A COVID-19 vaccine producer that’s based in Alberta says it will be ready to provide millions of doses and booster shots once necessary approvals have been granted.
Calgary-based Providence Therapeutics said it has wrapped up Stage 1 clinical trials and will be headed to Stage 2 by June.
CEO Brad Sorenson said with the necessary facility upgrades, the company can scale up significantly and manufacture up to 200-million doses if required.
“We’re anticipating receiving approval in Q1 of 2022, and we will have tens of millions of doses ready to go when that approval arrives,” he said. “As soon as that approval happens, we’re going to be able to distribute those doses.”
Sorenson said the company is speaking to both provincial and federal government officials about procurement of its product, however, no formal contracts have been signed. He said the company is currently in negotiations for sub-licensing in other countries and for providing 2022 booster doses.
“From a licensing perspective, we’re talking to countries that have the capacity to do this, so that would include countries like India, China… We’ve received calls from a couple of European… countries,” he said.
“The question is whether Canada wants those doses or whether we should sell them to other countries that are knocking on our door right now.”
Sorenson recently spoke to the House of Commons’ standing committee on international trade, seeking a commitment from the government for its vaccines.
“What I communicated to the government of Canada is that… if the government of Canada wants us to make 30-million doses, we would need effectively $4 a dose up front in order to cover the costs — the material costs that we need to do in advance,” he said. “If we’re doing 30-million doses, that would be $120 million (required up front).
“It’s whatever their needs are. We’re happy to meet those needs. But that gives you the scope.
“We said, ‘What do you guys need? And how much capacity do you want us to hold back for Canada?’ Because we’re going to sell that capacity to other countries if Canada doesn’t want it.”
Throughout the pandemic, vaccine procurement has been a major issue. Canada’s lack of supports for domestic vaccine manufacturing forced it to rely on vaccines from other countries, and as other countries received priority, that meant delays for Canada.
With COVID-19 variants continuing to grip the nation, companies like Edmonton-based Entos Pharmaceuticals are also looking at delivery of its vaccine, and preparing for booster shots required in the future.
“I think hindsight is 2020,” said John Lewis, the company’s CEO. “I think if we look at countries that have successfully vaccinated their populations, did invest early and substantially in vaccine development and manufacturing, I think Canada could be a lot farther ahead if we’d maybe made some more substantial investments.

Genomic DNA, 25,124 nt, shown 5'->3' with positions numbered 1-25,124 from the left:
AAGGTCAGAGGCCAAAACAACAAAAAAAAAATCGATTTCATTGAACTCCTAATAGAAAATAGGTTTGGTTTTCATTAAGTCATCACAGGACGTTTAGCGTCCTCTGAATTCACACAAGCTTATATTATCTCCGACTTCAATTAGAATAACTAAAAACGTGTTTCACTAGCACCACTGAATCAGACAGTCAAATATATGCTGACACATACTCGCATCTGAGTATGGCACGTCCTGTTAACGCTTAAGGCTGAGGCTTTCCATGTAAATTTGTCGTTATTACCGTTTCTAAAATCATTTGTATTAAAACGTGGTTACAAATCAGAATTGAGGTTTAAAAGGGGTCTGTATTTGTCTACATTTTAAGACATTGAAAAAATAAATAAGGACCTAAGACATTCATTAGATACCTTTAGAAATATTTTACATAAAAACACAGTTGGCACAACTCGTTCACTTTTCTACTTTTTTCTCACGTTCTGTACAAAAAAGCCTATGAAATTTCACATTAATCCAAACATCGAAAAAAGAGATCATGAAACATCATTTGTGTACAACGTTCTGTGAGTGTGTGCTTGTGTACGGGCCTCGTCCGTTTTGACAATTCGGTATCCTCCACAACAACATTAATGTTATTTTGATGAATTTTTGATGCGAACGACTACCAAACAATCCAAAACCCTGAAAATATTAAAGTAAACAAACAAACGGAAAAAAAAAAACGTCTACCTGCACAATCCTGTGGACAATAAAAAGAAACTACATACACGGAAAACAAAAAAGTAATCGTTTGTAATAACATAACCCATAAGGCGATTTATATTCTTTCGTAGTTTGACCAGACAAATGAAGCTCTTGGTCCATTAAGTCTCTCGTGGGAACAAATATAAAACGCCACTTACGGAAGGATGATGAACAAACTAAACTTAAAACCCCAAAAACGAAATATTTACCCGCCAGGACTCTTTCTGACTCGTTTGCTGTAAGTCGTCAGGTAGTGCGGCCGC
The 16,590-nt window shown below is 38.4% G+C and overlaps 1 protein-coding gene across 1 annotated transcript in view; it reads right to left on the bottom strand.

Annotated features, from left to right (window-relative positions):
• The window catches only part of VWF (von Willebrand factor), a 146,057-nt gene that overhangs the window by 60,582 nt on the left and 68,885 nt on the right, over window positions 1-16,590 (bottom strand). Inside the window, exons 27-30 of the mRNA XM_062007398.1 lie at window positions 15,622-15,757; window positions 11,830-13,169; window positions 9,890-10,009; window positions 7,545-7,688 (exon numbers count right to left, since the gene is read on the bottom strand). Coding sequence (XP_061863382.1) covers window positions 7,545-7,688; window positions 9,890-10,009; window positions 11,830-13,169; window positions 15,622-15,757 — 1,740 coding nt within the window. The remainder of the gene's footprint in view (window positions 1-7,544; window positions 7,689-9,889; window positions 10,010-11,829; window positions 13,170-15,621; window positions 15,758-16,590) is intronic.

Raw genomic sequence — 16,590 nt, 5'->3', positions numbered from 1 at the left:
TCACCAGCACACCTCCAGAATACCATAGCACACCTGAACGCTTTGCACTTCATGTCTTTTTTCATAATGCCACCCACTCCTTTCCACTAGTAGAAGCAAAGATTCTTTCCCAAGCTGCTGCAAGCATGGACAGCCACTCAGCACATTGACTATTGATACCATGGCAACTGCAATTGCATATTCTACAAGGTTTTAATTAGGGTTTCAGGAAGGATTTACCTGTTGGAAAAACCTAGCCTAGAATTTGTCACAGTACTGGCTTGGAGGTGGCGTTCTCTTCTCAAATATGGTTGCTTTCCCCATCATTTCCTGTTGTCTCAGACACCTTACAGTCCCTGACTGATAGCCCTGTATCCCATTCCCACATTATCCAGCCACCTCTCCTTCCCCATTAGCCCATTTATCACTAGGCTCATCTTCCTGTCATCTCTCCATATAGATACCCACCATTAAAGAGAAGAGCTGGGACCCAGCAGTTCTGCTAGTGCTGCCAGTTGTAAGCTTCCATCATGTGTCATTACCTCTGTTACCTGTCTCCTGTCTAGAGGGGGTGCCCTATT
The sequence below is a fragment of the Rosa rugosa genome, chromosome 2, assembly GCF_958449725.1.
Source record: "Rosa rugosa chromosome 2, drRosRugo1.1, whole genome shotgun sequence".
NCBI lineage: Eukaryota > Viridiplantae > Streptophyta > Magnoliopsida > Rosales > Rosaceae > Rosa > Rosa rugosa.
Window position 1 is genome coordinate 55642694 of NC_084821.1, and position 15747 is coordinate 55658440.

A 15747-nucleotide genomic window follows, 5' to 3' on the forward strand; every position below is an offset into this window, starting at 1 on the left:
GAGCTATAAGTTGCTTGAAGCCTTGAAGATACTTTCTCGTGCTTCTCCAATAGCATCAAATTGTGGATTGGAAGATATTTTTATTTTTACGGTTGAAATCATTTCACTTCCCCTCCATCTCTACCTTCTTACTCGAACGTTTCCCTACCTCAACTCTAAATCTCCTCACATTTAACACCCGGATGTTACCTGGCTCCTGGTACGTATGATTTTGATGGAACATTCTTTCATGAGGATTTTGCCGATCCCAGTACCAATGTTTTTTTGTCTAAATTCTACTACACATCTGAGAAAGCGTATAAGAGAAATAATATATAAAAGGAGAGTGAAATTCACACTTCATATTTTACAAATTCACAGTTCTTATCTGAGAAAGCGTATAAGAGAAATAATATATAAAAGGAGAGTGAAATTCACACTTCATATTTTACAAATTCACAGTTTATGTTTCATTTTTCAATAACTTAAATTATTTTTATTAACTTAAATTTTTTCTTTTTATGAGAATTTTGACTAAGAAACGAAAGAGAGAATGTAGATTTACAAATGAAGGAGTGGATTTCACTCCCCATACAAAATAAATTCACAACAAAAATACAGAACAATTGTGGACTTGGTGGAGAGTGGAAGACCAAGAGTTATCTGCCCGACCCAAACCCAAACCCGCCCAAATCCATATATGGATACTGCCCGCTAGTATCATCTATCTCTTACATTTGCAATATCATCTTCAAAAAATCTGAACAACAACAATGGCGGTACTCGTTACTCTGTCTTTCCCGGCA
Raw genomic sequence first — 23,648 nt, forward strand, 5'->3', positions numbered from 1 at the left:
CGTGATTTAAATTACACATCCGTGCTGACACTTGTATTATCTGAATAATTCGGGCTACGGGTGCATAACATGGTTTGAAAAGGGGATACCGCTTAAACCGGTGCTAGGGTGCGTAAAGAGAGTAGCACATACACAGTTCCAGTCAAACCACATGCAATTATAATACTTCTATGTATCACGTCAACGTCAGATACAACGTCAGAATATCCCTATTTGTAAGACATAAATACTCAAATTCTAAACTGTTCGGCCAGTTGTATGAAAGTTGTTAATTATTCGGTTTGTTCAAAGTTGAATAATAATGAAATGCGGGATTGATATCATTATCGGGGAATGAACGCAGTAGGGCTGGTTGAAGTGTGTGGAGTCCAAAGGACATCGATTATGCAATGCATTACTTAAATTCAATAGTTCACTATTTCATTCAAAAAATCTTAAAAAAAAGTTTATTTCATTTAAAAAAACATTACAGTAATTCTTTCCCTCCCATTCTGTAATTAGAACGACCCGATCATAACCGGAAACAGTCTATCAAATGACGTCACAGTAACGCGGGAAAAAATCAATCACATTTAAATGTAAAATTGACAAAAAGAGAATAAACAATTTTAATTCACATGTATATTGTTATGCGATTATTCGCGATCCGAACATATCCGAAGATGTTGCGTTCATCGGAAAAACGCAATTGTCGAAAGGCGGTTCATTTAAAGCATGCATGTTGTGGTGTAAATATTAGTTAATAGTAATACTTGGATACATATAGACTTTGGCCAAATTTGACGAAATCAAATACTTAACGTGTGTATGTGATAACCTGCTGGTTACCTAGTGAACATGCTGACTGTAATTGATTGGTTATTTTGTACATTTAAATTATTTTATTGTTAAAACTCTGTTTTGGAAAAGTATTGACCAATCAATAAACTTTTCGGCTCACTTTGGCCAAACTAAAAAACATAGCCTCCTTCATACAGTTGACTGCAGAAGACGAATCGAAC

“It’s becoming very apparent that the pandemic isn’t going to go away quickly, especially with these emerging variants that can spread more easily and are potentially more deadly. We may be looking at yearly boosters to protect against the variants that emerge.
“With the timeline we have, if everything goes well, we should be ready to file for emergency-use authorization by the end of the year.”
Vaccine manufacturing is incredibly expensive and requires massive capital. According to Lewis, from discovery to the end of Phase 3, the cost is in the range of $350 million to $450 million.
Lewis, who is also a University of Alberta researcher, said Entos has received funding from the National Research Council and through the Canadian Institutes of Health Research and the funding will carry them through Phase 2. They will require more money as they move ahead to Phase 3.
Earlier this year, the Alberta government called on proposals from companies interested in vaccine development and manufacturing as officials sought to strengthen domestic vaccine manufacturing supply.
Both Entos and Providence have applied to the Alberta government for funding. They are among more than a dozen other organizations — both domestic and international — to have done so, according to Jobs, Economy and Innovation Minister Doug Schweitzer.
“We received 17 proposals from companies,” he said.
“We’re currently conducting due diligence. Longer term, we want to make sure we look at this in the same way that you would at national security.”
No specific dollar amount has been attached to the program as officials said they’re “waiting to see what the proposals are and what is needed.” They added that there are $1.2 billion in contingencies in the budget for health and another $500 million for economic contingencies that could be used as well.
“As far as timing goes, right now, we’re conducting that due diligence rapidly,” Schweitzer said Thursday.
“We want to make sure that we’re ready if booster shots are needed in the future. We want to make sure that we’re ready to move as quickly as we can.”
A proposal report to cabinet is expected sometime by summer and depending on the proposals selected, the government will move to the next step.
That timeline is less than ideal, according to Sorenson, who is hoping the Alberta government can push up the date.
“We’ve put in (a) proposal into the Alberta government,” he said. “I hope that there’s some way that they can… accelerate that.
“That’s a very long time while we’re in the middle of a pandemic.”
Providence Therapeutics has signed on to a deal with Manitoba to provide two-million doses of its COVID-19 vaccine.
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